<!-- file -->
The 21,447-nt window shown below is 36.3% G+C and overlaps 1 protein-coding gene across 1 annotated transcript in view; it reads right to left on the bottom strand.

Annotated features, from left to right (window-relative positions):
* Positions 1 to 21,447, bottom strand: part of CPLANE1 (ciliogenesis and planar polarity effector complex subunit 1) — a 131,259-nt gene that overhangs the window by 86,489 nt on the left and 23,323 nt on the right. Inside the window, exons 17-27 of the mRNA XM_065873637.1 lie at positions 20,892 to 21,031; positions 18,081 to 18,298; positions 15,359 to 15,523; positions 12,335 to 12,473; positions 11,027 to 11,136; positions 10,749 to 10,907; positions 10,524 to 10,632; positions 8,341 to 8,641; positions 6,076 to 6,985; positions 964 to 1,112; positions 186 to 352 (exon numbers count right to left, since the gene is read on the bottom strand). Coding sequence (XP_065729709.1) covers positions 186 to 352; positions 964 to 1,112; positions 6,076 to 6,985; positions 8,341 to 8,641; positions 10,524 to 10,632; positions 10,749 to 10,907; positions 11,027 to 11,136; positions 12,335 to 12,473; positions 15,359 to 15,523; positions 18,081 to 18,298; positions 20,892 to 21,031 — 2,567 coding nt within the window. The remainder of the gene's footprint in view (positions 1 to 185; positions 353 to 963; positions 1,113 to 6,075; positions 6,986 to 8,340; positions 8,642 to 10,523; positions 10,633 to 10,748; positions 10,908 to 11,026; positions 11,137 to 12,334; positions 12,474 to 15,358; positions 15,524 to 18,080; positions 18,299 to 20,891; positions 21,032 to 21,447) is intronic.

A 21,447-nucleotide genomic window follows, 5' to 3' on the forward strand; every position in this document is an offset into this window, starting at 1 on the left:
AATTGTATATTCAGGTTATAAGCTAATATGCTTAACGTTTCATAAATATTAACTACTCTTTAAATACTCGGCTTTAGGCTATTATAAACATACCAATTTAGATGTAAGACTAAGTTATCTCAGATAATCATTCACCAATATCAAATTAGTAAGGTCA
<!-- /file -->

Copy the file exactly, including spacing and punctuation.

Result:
The 21,447-nt window shown below is 36.3% G+C and overlaps 1 protein-coding gene across 1 annotated transcript in view; it reads right to left on the bottom strand.

Annotated features, from left to right (window-relative positions):
* Positions 1 to 21,447, bottom strand: part of CPLANE1 (ciliogenesis and planar polarity effector complex subunit 1) — a 131,259-nt gene that overhangs the window by 86,489 nt on the left and 23,323 nt on the right. Inside the window, exons 17-27 of the mRNA XM_065873637.1 lie at positions 20,892 to 21,031; positions 18,081 to 18,298; positions 15,359 to 15,523; positions 12,335 to 12,473; positions 11,027 to 11,136; positions 10,749 to 10,907; positions 10,524 to 10,632; positions 8,341 to 8,641; positions 6,076 to 6,985; positions 964 to 1,112; positions 186 to 352 (exon numbers count right to left, since the gene is read on the bottom strand). Coding sequence (XP_065729709.1) covers positions 186 to 352; positions 964 to 1,112; positions 6,076 to 6,985; positions 8,341 to 8,641; positions 10,524 to 10,632; positions 10,749 to 10,907; positions 11,027 to 11,136; positions 12,335 to 12,473; positions 15,359 to 15,523; positions 18,081 to 18,298; positions 20,892 to 21,031 — 2,567 coding nt within the window. The remainder of the gene's footprint in view (positions 1 to 185; positions 353 to 963; positions 1,113 to 6,075; positions 6,986 to 8,340; positions 8,642 to 10,523; positions 10,633 to 10,748; positions 10,908 to 11,026; positions 11,137 to 12,334; positions 12,474 to 15,358; positions 15,524 to 18,080; positions 18,299 to 20,891; positions 21,032 to 21,447) is intronic.

A 21,447-nucleotide genomic window follows, 5' to 3' on the forward strand; every position in this document is an offset into this window, starting at 1 on the left:
AATTGTATATTCAGGTTATAAGCTAATATGCTTAACGTTTCATAAATATTAACTACTCTTTAAATACTCGGCTTTAGGCTATTATAAACATACCAATTTAGATGTAAGACTAAGTTATCTCAGATAATCATTCACCAATATCAAATTAGTAAGGTCA